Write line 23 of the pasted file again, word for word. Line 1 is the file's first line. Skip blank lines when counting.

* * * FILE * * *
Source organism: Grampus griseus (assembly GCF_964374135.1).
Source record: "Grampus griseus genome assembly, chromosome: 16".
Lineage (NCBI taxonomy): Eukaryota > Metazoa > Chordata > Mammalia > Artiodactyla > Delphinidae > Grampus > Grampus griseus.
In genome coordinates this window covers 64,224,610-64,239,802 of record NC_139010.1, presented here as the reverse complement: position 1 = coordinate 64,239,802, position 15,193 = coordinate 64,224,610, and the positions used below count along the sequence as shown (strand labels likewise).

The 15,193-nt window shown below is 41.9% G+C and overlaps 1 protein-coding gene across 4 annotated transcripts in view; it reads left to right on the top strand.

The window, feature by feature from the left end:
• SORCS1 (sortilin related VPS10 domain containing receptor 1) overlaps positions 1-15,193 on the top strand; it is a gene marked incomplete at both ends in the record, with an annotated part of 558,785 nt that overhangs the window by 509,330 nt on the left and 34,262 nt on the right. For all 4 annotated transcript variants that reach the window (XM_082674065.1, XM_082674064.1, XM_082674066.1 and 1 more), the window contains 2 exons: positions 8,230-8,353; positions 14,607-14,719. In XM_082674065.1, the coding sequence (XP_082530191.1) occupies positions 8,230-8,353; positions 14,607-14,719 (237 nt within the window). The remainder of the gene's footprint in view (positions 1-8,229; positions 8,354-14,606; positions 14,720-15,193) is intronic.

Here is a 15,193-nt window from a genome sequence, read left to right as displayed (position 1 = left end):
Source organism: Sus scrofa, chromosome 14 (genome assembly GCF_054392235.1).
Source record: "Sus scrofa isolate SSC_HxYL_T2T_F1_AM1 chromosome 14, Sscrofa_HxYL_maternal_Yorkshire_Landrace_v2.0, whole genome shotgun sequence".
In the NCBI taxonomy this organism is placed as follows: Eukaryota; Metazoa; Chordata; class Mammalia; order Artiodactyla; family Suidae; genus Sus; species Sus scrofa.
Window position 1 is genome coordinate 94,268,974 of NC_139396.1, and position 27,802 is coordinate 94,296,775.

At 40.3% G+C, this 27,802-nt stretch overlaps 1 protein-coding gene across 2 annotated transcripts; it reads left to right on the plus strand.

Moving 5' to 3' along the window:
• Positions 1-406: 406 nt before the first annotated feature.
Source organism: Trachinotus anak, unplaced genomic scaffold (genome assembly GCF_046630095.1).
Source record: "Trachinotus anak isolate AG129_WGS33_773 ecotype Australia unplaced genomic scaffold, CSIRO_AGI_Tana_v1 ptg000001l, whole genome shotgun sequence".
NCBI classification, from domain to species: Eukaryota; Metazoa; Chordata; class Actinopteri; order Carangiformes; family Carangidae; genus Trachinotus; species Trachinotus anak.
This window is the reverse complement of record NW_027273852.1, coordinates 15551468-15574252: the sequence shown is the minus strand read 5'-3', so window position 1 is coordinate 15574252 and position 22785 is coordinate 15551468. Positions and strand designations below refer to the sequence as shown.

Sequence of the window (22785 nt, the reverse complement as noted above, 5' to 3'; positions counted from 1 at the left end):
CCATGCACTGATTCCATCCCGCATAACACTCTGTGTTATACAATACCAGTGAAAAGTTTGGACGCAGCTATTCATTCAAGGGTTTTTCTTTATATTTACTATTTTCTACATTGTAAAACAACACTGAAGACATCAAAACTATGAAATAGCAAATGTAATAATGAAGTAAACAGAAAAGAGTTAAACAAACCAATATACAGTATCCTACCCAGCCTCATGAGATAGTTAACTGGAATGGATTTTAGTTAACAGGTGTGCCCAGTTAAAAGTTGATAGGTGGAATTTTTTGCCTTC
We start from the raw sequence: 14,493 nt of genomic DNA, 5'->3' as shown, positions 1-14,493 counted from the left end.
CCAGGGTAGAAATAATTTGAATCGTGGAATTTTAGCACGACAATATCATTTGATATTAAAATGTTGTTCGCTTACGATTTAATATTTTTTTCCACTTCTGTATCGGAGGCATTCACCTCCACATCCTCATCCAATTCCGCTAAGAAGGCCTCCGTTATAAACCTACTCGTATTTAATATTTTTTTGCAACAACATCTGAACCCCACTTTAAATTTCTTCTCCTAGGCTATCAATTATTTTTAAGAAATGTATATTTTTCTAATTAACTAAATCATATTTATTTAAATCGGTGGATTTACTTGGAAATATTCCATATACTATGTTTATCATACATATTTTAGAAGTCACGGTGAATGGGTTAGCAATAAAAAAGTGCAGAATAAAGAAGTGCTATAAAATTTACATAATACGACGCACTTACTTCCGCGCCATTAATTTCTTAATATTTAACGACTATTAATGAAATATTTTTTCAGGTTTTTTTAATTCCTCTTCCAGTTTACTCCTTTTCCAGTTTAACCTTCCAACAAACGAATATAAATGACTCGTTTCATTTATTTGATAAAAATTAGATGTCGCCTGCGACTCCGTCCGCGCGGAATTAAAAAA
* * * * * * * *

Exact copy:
CCAGGGTAGAAATAATTTGAATCGTGGAATTTTAGCACGACAATATCATTTGATATTAAAATGTTGTTCGCTTACGATTTAATATTTTTTTCCACTTCTGTATCGGAGGCATTCACCTCCACATCCTCATCCAATTCCGCTAAGAAGGCCTCCGTTATAAACCTACTCGTATTTAATATTTTTTTGCAACAACATCTGAACCCCACTTTAAATTTCTTCTCCTAGGCTATCAATTATTTTTAAGAAATGTATATTTTTCTAATTAACTAAATCATATTTATTTAAATCGGTGGATTTACTTGGAAATATTCCATATACTATGTTTATCATACATATTTTAGAAGTCACGGTGAATGGGTTAGCAATAAAAAAGTGCAGAATAAAGAAGTGCTATAAAATTTACATAATACGACGCACTTACTTCCGCGCCATTAATTTCTTAATATTTAACGACTATTAATGAAATATTTTTTCAGGTTTTTTTAATTCCTCTTCCAGTTTACTCCTTTTCCAGTTTAACCTTCCAACAAACGAATATAAATGACTCGTTTCATTTATTTGATAAAAATTAGATGTCGCCTGCGACTCCGTCCGCGCGGAATTAAAAAA